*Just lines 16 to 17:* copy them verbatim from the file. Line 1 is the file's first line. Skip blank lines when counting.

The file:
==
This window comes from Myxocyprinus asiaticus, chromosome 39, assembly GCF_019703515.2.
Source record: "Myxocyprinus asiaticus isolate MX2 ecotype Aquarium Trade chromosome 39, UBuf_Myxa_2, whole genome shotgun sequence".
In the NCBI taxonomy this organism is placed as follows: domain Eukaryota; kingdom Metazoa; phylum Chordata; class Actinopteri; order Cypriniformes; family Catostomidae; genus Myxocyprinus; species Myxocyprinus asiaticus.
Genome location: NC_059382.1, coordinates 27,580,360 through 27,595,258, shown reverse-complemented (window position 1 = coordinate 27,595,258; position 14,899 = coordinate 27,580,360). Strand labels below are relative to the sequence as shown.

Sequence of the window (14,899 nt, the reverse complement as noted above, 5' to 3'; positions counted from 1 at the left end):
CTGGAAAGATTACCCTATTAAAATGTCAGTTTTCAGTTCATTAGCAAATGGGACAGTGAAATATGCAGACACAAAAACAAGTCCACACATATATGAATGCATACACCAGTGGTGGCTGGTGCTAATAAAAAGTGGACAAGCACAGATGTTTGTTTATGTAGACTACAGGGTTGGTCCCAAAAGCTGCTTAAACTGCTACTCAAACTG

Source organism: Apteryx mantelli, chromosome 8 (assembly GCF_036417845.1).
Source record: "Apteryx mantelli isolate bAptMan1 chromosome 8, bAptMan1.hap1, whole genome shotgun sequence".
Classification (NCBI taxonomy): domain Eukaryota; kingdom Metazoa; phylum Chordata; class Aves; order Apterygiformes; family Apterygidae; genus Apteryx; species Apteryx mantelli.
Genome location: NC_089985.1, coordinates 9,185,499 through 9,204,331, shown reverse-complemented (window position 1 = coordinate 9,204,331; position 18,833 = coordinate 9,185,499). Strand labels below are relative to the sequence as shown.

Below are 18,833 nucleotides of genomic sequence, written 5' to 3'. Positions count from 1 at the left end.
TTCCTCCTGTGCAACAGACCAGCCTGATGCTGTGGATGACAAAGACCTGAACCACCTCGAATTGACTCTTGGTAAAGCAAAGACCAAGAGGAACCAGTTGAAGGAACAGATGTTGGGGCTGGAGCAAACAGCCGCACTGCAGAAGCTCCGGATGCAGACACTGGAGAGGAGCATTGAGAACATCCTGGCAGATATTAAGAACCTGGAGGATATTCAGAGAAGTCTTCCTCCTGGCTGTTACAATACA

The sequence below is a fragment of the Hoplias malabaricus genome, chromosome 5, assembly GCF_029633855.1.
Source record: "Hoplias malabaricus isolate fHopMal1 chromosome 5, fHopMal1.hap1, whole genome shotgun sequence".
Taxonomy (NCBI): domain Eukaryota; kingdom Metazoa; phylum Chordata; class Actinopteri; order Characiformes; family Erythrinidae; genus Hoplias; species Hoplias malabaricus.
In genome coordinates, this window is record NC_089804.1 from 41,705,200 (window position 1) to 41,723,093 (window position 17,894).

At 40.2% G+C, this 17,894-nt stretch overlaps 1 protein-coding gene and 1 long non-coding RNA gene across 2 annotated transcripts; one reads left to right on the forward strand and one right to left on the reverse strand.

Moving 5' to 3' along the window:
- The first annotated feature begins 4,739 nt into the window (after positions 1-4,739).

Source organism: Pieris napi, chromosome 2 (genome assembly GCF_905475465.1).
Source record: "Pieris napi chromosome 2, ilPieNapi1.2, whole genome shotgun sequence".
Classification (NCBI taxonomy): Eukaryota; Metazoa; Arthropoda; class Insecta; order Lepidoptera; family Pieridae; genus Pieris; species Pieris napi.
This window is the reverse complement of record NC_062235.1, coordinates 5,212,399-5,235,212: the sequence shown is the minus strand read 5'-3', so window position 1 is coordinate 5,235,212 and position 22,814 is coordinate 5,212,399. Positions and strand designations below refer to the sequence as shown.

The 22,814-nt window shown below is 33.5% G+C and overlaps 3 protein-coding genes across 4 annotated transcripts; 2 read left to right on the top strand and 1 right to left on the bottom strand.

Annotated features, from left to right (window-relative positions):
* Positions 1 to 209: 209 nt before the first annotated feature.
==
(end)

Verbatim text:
In genome coordinates, this window is record NC_089804.1 from 41,705,200 (window position 1) to 41,723,093 (window position 17,894).

At 40.2% G+C, this 17,894-nt stretch overlaps 1 protein-coding gene and 1 long non-coding RNA gene across 2 annotated transcripts; one reads left to right on the forward strand and one right to left on the reverse strand.